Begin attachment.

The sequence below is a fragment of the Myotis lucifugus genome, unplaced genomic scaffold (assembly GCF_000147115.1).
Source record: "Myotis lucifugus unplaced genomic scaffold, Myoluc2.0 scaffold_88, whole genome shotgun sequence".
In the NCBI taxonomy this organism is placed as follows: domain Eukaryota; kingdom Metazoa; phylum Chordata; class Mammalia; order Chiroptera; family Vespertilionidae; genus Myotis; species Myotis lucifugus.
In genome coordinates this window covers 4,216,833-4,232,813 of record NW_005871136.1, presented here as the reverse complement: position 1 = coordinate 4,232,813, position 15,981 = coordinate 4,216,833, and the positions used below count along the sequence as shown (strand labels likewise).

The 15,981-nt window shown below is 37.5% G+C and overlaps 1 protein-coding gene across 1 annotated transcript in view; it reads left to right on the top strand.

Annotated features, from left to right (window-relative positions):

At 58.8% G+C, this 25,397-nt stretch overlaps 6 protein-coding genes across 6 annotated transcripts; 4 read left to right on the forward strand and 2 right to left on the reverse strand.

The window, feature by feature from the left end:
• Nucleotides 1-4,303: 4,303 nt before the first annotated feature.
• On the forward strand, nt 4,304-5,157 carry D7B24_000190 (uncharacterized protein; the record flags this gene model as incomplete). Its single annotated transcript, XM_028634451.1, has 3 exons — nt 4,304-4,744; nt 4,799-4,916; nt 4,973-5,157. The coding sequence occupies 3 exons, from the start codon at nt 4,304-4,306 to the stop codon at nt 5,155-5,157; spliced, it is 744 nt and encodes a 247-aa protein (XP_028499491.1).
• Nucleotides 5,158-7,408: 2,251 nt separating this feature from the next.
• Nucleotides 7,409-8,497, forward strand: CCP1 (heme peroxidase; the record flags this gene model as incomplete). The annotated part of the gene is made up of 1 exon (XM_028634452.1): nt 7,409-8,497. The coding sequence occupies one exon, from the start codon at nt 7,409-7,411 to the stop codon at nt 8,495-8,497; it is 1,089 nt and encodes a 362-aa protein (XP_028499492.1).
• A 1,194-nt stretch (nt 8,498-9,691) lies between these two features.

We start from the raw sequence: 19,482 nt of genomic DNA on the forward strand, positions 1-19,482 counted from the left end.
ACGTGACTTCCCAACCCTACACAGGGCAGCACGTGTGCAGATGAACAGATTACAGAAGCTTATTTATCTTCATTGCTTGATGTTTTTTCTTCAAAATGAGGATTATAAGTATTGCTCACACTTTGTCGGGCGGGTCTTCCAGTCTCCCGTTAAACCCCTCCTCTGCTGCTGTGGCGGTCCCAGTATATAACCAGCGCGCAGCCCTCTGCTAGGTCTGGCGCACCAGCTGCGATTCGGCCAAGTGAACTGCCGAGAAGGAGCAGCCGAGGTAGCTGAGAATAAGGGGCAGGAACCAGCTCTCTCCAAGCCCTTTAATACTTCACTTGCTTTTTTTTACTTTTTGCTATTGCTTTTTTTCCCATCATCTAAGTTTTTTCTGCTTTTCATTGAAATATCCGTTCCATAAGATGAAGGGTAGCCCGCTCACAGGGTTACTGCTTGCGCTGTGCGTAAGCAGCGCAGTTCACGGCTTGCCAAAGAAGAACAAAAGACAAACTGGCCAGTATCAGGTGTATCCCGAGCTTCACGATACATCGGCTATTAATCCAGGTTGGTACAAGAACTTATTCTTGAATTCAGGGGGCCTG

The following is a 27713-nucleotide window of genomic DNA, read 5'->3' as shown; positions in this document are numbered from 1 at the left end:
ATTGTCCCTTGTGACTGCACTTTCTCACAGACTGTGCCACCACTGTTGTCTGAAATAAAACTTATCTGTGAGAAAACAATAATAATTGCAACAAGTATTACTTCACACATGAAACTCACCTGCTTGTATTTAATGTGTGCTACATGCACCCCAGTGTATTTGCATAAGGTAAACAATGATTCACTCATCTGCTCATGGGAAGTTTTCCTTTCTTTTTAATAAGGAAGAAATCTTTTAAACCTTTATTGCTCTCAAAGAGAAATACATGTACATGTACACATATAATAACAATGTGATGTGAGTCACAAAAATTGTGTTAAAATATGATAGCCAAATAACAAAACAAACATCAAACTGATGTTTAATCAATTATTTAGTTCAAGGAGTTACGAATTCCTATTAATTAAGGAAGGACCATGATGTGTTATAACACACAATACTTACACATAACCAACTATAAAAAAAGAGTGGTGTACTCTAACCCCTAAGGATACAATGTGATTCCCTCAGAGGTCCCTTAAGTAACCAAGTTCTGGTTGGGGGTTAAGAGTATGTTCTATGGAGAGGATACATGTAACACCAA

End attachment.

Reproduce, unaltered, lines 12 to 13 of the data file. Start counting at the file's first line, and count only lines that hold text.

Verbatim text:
• Nucleotides 7,409-8,497, forward strand: CCP1 (heme peroxidase; the record flags this gene model as incomplete). The annotated part of the gene is made up of 1 exon (XM_028634452.1): nt 7,409-8,497. The coding sequence occupies one exon, from the start codon at nt 7,409-7,411 to the stop codon at nt 8,495-8,497; it is 1,089 nt and encodes a 362-aa protein (XP_028499492.1).
• A 1,194-nt stretch (nt 8,498-9,691) lies between these two features.